Pain of Salvation’s new album, “In the Passing Light of Day”, is simply wonderful. It’s the kind of album that steadily continues to grow on me with every listen. It has depth in theme, writing and production. It’s deeply nostalgic, which usually puts me off but just makes me sigh with an odd sense of relief this time. It is effective in its emotional directness and unashamed in its naivety: it’s getting away with a couple of clichées that in the hands of another band would make me cringe. It’s deeply original and decidedly traditional at the same time, and not afraid to borrow a little here and there if needed. It’s the kind of work that allows you to enter a proper, meaningful relationship with it – the kind of relationship that allows you to reflect on your own feelings, tastes, assumptions and preconceptions, and grow from there. It’s been many years since I’ve felt this way about a “rock” album, apart from some of Devin’s music, and it’s exactly what I need at this moment.
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I finally listened to the beginning of Björk’s Vulnicura album today. A good two minutes into the opening track, Stonemilker, it dawned on me that these nods to songs from earlier albums songs can’t be coincidences: Strings that clearly reference Jóga, as does the way the word “emotional” is used. Percussions that are very reminiscent of All is Full of Love (both off Homogenic, 1997). The prominently placed „Who is…?“, a phrase taken from Who is it? (Medúlla, 2004) together with its major triad motif, while “Show me emotional respect” echoes Show me forgiveness from the same album. „Mututal constellations“, finally, seems to allude to Mutual Core (Biophilia, 2011). I’m sure there’s more to be found by people better versed in Björk’s work.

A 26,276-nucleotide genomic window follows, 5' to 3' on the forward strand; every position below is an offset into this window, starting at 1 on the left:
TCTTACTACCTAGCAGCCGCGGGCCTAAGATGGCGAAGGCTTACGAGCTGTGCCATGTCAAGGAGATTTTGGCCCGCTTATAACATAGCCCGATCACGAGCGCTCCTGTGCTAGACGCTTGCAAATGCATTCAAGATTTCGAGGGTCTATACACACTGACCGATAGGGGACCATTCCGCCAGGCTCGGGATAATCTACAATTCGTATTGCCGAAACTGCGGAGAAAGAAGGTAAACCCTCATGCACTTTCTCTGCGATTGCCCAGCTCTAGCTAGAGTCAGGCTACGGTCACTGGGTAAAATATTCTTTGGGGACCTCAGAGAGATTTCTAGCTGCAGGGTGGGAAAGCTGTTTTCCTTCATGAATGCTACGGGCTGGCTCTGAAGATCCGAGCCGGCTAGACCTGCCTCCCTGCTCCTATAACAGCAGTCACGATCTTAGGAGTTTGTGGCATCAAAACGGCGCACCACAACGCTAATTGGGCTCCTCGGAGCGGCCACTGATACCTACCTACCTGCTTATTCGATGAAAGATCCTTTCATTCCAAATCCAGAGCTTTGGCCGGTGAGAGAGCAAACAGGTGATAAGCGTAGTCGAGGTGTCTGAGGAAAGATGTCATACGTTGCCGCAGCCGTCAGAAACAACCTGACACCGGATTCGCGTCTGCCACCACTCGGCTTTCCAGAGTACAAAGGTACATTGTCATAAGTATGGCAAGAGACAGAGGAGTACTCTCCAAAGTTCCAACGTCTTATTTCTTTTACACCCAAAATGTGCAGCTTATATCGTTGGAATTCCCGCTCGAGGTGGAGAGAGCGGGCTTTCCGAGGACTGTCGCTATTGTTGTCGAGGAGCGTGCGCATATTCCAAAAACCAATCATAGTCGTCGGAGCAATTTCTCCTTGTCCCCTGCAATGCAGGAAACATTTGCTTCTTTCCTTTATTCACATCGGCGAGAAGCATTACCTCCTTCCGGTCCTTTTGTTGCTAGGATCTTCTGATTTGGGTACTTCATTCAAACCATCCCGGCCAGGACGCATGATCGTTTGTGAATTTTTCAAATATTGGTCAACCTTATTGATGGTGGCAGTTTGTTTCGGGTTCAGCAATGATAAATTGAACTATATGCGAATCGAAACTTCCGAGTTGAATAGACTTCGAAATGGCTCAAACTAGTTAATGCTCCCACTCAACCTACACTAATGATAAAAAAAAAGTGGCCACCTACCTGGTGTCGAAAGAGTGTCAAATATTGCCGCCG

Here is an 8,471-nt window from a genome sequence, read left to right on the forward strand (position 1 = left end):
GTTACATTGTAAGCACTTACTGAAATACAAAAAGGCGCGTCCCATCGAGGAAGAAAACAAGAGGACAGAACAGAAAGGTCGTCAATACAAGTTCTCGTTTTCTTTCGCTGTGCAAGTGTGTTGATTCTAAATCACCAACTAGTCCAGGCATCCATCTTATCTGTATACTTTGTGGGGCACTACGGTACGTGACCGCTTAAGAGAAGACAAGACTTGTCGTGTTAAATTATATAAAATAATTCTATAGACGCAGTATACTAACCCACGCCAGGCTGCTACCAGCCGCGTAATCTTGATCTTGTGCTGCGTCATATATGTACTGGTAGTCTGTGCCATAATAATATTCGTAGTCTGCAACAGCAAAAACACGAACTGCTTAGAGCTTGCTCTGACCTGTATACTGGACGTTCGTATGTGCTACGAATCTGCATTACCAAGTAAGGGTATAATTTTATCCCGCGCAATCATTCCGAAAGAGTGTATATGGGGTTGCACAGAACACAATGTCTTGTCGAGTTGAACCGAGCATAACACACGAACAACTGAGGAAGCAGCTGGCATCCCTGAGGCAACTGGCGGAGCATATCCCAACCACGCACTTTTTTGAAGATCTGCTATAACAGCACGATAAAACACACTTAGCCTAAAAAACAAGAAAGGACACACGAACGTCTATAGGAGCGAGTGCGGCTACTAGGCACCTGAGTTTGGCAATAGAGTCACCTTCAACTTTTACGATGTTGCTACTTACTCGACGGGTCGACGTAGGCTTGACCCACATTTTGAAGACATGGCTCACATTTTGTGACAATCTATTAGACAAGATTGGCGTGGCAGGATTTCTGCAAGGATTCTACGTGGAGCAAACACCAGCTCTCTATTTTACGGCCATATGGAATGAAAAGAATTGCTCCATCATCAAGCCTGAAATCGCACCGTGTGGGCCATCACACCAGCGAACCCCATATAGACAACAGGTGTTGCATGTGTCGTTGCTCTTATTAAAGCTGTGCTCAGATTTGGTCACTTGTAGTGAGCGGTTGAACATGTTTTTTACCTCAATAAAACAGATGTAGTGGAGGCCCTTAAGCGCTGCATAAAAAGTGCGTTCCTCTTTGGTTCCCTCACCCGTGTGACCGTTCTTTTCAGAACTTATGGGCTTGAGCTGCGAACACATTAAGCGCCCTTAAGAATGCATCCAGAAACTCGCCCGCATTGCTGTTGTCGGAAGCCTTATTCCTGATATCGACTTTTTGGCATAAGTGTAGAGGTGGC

Her songs have often felt to me like their own pristine, self-contained little worlds, polished and perfect both in their sonic and conceptual appearance – sometimes too much so for my taste. Stonemilker, on the other hand, breaks with that hermetic aesthetic. Listened to on its own I find the song strangely meandering, without much of an arc despite simple harmonies, but in the context of the album’s theme of heartbreak and loss and picking up the pieces, this scattering makes good sense. So do all the references, stringing together fragments from Björk’s past like a necklace made of shards, altering the light in which these pieces now appear. Some friends may know my love for Devin Townsend’s music which is wrought through with internal references like this. I’m not as familiar with all of Björks albums, so I don’t want to read too much into this one song. And maybe this is old news for Björkologists anyway, but to me, moments like this open up new readings of an artist’s work, moving from a linear view to one of a web of interconnected nodes of meaning, whether intentional or not. Readings become possible where individual songs suddenly start to sympathetically resonate with each other, to talk to each other, revealing a further level of potential depth in the artist’s body of work. Why is she citing those songs and not others? What web of meaning do they form? Are there other moments in her work where similar things are going on? Other kinds of connections? And so on – without even having heard the rest of Vulnicura yet. The composition thus expands beyond the individual piece (which constituted its own sealed-off “world”), spilling over into a reality which we suddenly find inseparable from art.
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